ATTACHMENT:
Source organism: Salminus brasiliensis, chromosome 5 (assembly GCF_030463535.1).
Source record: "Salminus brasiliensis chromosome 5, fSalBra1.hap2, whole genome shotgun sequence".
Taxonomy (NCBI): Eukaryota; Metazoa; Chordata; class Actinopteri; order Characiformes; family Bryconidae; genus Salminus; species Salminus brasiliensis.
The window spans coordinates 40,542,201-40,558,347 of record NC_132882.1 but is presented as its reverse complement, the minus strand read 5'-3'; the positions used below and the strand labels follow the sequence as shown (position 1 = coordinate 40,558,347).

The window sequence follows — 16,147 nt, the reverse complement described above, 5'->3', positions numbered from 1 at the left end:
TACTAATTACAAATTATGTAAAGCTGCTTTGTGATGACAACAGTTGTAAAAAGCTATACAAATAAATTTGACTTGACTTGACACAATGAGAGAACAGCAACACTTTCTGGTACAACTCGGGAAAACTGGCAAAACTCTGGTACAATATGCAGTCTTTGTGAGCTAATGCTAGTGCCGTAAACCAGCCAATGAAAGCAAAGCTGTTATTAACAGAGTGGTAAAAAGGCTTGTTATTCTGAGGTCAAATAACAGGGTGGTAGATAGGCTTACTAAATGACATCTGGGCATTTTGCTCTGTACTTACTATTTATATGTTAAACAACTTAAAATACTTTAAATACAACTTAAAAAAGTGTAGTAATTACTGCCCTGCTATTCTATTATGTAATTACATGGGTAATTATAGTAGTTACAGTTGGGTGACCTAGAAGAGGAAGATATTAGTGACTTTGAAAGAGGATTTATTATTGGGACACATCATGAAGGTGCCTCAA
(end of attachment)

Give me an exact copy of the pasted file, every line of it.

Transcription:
Source organism: Salminus brasiliensis, chromosome 5 (assembly GCF_030463535.1).
Source record: "Salminus brasiliensis chromosome 5, fSalBra1.hap2, whole genome shotgun sequence".
Taxonomy (NCBI): Eukaryota; Metazoa; Chordata; class Actinopteri; order Characiformes; family Bryconidae; genus Salminus; species Salminus brasiliensis.
The window spans coordinates 40,542,201-40,558,347 of record NC_132882.1 but is presented as its reverse complement, the minus strand read 5'-3'; the positions used below and the strand labels follow the sequence as shown (position 1 = coordinate 40,558,347).

The window sequence follows — 16,147 nt, the reverse complement described above, 5'->3', positions numbered from 1 at the left end:
TACTAATTACAAATTATGTAAAGCTGCTTTGTGATGACAACAGTTGTAAAAAGCTATACAAATAAATTTGACTTGACTTGACACAATGAGAGAACAGCAACACTTTCTGGTACAACTCGGGAAAACTGGCAAAACTCTGGTACAATATGCAGTCTTTGTGAGCTAATGCTAGTGCCGTAAACCAGCCAATGAAAGCAAAGCTGTTATTAACAGAGTGGTAAAAAGGCTTGTTATTCTGAGGTCAAATAACAGGGTGGTAGATAGGCTTACTAAATGACATCTGGGCATTTTGCTCTGTACTTACTATTTATATGTTAAACAACTTAAAATACTTTAAATACAACTTAAAAAAGTGTAGTAATTACTGCCCTGCTATTCTATTATGTAATTACATGGGTAATTATAGTAGTTACAGTTGGGTGACCTAGAAGAGGAAGATATTAGTGACTTTGAAAGAGGATTTATTATTGGGACACATCATGAAGGTGCCTCAA